Parts of Canada and the US Midwest have issued air quality alerts due to the amount of smoke from wildfires, with some areas on Tuesday experiencing some of the worst air quality levels ever recorded.
After the east coast was covered earlier this month, smoke has been spreading southward across North America in waves.
The Canadian Interagency Forest Fire Centre claims that this year's wildfire season is the worst on record in Canada.
On Tuesday, the area was covered in a burning smell and visible haze, and several cities, including Chicago and Milwaukee, as well as areas of Michigan and Ontario, recorded air quality index levels in the 200s on a scale of 500.
Although slightly lower than earlier this month's levels, which exceeded 400 in some parts of the eastern US, those numbers are still regarded as "very unhealthy.".
When the air is unhealthy, people should limit their outdoor activities, especially vulnerable populations like children, the elderly, and those with respiratory conditions, according to health authorities.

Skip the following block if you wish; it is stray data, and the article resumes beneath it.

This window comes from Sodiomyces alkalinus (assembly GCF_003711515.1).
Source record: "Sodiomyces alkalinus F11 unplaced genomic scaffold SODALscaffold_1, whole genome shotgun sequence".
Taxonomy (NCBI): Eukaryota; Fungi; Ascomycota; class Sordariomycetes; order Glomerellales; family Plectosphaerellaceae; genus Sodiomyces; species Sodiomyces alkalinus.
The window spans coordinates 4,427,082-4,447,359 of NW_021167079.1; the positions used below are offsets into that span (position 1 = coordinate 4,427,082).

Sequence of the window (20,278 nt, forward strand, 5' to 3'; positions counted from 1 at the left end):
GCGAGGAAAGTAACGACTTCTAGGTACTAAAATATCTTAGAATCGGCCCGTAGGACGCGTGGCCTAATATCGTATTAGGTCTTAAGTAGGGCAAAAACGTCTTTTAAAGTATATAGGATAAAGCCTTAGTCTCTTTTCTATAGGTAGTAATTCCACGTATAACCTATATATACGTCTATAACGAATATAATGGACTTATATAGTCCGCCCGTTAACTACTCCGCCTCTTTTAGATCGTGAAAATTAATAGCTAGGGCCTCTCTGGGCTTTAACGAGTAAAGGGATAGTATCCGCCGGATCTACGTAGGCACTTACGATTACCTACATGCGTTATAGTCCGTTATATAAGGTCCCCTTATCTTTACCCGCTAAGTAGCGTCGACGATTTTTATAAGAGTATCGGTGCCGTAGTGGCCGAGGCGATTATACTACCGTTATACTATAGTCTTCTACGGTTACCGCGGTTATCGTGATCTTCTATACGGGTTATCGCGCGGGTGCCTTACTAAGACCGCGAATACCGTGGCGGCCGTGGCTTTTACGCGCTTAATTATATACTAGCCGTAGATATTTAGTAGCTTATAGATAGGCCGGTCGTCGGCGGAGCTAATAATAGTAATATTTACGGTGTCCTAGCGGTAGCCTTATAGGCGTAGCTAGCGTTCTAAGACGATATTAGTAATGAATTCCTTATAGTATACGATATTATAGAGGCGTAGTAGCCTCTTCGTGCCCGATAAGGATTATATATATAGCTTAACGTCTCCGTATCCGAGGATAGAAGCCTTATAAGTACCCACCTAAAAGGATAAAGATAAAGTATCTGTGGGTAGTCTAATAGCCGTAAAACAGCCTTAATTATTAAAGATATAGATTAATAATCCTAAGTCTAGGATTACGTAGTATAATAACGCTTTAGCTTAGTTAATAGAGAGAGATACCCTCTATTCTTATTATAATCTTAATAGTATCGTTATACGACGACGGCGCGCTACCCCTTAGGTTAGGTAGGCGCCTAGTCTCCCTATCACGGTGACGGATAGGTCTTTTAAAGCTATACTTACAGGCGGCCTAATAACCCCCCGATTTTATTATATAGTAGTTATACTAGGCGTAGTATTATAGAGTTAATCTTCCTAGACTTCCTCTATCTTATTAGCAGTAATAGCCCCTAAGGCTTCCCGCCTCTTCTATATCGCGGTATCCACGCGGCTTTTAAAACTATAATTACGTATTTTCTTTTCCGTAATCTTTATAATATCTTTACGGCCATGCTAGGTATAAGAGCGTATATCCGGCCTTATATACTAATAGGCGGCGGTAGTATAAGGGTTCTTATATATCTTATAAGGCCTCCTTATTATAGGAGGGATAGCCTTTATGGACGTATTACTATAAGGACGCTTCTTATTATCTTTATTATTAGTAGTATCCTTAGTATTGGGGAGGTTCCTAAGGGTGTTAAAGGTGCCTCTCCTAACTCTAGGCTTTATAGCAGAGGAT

On Tuesday, summer programs would be held indoors, according to Chicago school officials.
Almost 500 of the nearly 3,000 fires that have been reported so far this season, according to Canadian fire authorities, are still burning. 7.7 million hectares (30,000 square miles), or about the size of South Carolina, have already been burned down.
According to the European Union's Copernicus Atmospheric Monitoring Service, the fires have released an unprecedented 160 million tonnes of carbon into the atmosphere.
Over the next few days, it is anticipated that the smoke will move to the south and east.